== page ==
Myasthenia gravis (MG) is a T cell-dependent, Ab-mediated autoimmune disease. T cells reactive to a dominant peptide α 146-162 of acetylcholine receptor (AChR) α subunit participate in murine MG pathogenesis. To suppress the autoimmune response to AChR, a high dose of α 146-162 peptide in IFA was administered parenterally as a tolerogen, after the development of a primary T cell immune response to AChR. This form of AChR T cell peptide tolerance suppressed the in vitro T cell proliferative response to AChR and its dominant 146-162 and subdominant α182-198 peptides through epitope spread. Administration of α146-162 peptide in IFA after the primary immune response to AChR also significantly suppressed the serum anti-AChR Ab of the lgG2b isotype and clinical incidence of MG in C57BL/6 mice. Furthermore, the production of IFN-γ, IL-2, and IL-10 cytokines by AChR, α146-162, and α182-198 peptide-reactive cells was suppressed by α146-162 peptide tolerance, and the epitope spread observed could be attributed to the reduction in the above cytokine production. Therefore, AChR T cell-dominant peptide tolerance could be adapted in the Ag-specific therapy of MG.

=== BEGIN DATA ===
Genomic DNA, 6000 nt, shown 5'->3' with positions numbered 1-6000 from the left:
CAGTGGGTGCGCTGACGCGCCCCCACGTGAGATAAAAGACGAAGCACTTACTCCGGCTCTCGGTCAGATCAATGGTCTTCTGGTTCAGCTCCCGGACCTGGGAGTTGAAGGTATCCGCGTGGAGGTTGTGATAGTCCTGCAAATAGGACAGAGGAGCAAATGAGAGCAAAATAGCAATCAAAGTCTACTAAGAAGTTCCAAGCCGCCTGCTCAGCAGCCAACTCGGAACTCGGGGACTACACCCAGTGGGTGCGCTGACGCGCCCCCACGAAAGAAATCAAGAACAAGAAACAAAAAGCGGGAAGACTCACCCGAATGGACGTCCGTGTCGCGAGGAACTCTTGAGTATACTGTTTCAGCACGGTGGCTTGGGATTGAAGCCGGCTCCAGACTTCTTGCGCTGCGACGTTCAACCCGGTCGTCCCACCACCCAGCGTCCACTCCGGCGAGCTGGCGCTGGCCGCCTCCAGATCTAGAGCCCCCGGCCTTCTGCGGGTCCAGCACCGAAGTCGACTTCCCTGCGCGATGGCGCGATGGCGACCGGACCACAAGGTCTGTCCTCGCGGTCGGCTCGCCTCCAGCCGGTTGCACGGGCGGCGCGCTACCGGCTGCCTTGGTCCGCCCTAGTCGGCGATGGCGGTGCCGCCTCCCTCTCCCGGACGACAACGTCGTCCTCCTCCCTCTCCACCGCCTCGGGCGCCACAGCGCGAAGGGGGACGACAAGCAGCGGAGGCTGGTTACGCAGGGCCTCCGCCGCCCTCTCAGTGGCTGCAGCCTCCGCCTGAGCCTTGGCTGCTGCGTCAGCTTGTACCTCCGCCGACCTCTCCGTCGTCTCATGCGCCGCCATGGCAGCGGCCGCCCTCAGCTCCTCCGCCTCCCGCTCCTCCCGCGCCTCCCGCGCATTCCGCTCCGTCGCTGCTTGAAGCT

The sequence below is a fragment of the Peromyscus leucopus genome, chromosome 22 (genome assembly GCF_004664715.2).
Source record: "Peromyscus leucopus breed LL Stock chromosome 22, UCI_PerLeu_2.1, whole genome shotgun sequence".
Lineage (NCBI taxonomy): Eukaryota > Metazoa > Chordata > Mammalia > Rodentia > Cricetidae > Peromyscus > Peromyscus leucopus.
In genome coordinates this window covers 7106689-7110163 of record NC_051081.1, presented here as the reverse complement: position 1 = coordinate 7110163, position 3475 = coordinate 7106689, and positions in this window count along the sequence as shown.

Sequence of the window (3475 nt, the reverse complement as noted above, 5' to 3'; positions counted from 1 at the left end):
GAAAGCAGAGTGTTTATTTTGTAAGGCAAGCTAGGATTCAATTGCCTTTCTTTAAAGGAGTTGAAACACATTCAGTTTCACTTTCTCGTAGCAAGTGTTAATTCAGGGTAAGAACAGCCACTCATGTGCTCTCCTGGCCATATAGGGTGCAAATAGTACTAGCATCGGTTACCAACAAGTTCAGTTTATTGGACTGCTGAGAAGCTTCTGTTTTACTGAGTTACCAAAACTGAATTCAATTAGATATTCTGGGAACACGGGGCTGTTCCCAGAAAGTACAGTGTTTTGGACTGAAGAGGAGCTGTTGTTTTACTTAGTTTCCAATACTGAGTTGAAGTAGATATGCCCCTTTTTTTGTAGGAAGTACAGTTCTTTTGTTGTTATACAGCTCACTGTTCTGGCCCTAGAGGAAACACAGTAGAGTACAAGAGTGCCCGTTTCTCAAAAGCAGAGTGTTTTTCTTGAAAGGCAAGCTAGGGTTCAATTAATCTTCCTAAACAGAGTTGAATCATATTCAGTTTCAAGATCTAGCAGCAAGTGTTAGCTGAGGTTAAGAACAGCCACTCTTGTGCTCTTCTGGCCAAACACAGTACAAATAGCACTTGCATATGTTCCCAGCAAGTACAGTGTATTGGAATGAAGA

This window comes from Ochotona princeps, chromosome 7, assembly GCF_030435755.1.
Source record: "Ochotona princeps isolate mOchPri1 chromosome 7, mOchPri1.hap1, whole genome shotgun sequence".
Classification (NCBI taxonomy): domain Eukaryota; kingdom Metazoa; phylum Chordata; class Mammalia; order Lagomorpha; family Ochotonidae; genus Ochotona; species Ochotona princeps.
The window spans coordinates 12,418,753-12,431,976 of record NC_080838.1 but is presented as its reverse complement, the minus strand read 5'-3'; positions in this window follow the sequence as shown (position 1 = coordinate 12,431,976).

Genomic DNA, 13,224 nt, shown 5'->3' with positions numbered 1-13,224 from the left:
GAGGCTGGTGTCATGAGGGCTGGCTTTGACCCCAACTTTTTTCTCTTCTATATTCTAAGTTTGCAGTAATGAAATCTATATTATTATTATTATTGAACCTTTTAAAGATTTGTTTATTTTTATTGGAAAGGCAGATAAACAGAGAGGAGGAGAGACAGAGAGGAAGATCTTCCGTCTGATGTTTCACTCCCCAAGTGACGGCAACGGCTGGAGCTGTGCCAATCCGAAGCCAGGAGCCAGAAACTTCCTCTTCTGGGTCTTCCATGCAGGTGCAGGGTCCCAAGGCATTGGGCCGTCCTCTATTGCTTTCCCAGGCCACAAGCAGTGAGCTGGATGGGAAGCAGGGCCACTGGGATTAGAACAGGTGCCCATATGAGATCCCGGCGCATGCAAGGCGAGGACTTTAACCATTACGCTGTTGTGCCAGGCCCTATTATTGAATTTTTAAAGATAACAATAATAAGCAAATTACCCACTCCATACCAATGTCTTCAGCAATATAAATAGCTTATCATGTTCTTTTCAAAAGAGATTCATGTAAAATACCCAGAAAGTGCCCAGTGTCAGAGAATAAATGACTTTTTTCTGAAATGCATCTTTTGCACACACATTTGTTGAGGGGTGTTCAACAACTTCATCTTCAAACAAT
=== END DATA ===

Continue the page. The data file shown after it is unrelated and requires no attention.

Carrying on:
|Original language||English (US)|
|Number of pages||8|
|Journal||Journal of Immunology|
|State||Published - Dec 1 1997|
ASJC Scopus subject areas
- Immunology and Allergy